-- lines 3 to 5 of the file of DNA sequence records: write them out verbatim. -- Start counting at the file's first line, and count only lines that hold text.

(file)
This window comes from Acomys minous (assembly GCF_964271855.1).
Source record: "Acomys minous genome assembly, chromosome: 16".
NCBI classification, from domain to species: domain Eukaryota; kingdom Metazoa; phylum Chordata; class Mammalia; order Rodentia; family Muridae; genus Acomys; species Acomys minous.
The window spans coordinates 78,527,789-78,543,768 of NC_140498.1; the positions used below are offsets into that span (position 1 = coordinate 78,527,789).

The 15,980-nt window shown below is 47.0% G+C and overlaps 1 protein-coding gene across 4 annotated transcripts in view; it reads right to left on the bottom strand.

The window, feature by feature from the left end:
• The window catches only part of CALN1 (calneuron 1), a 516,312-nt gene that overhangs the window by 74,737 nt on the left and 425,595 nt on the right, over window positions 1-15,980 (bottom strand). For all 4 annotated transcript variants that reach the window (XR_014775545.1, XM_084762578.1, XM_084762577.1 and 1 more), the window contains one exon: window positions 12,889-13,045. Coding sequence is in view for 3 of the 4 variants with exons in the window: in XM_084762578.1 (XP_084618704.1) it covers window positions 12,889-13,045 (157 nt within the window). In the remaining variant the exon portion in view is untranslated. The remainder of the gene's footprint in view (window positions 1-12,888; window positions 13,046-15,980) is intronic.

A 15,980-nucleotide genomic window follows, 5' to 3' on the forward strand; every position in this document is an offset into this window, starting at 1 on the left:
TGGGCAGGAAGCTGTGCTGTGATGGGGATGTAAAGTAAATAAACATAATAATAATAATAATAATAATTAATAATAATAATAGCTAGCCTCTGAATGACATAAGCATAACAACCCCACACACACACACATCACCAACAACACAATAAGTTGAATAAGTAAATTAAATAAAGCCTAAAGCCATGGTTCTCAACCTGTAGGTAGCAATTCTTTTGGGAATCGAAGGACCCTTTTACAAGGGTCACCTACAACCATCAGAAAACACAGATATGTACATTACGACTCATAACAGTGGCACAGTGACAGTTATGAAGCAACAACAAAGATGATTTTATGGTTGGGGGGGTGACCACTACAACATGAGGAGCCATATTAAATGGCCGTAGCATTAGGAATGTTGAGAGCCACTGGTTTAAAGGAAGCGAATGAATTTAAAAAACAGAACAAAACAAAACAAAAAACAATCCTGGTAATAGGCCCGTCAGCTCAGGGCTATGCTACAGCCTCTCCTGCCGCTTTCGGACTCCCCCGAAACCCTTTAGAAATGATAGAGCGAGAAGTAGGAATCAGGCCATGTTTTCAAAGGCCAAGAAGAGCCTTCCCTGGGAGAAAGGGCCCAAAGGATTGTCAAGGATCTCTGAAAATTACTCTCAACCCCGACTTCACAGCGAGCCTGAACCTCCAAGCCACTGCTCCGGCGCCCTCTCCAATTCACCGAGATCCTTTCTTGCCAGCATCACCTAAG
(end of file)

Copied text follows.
NCBI classification, from domain to species: domain Eukaryota; kingdom Metazoa; phylum Chordata; class Mammalia; order Rodentia; family Muridae; genus Acomys; species Acomys minous.
The window spans coordinates 78,527,789-78,543,768 of NC_140498.1; the positions used below are offsets into that span (position 1 = coordinate 78,527,789).

The 15,980-nt window shown below is 47.0% G+C and overlaps 1 protein-coding gene across 4 annotated transcripts in view; it reads right to left on the bottom strand.